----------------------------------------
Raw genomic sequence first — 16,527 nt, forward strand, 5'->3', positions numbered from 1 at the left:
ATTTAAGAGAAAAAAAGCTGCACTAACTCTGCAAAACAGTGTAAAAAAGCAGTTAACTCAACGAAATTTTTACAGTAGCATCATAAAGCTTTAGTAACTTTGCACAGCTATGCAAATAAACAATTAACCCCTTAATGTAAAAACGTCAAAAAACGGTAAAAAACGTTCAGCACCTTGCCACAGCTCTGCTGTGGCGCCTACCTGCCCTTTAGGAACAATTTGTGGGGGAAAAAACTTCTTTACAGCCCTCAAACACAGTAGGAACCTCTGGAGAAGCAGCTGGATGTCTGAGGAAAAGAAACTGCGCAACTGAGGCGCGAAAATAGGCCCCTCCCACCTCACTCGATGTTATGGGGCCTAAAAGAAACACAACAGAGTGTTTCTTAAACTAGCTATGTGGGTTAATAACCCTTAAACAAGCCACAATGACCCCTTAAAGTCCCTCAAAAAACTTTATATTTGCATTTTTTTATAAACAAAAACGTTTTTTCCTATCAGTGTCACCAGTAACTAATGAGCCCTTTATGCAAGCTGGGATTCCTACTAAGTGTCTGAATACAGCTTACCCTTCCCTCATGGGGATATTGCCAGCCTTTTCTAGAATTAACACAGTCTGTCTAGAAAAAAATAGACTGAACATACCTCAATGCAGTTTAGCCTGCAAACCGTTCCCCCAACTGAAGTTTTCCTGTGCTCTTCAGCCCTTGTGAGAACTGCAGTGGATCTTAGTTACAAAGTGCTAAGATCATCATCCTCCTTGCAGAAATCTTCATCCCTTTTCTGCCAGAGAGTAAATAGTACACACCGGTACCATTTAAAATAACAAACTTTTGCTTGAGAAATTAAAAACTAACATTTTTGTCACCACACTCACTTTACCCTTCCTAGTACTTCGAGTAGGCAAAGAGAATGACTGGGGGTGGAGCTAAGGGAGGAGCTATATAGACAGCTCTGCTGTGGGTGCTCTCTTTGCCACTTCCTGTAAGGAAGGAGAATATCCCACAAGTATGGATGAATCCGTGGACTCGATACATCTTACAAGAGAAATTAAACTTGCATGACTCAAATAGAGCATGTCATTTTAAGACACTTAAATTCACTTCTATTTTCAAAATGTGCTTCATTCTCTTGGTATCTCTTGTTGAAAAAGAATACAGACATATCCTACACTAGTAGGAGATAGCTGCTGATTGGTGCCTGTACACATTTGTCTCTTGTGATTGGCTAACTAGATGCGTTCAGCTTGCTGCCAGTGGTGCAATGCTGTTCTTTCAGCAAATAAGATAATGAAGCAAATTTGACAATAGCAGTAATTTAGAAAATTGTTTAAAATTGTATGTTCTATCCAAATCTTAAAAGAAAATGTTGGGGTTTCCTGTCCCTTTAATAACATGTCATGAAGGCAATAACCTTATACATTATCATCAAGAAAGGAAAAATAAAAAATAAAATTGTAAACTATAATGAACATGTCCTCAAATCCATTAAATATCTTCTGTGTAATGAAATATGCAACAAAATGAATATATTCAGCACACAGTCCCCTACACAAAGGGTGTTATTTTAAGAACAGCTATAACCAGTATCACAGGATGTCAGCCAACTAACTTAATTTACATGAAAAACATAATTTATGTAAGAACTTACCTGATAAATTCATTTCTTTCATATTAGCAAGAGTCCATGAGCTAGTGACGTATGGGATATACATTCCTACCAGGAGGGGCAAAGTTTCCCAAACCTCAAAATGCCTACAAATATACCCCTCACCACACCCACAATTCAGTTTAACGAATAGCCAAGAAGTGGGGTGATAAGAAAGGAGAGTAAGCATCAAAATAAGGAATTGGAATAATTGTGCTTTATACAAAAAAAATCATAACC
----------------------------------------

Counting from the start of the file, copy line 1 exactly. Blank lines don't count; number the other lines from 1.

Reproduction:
Raw genomic sequence first — 16,527 nt, forward strand, 5'->3', positions numbered from 1 at the left: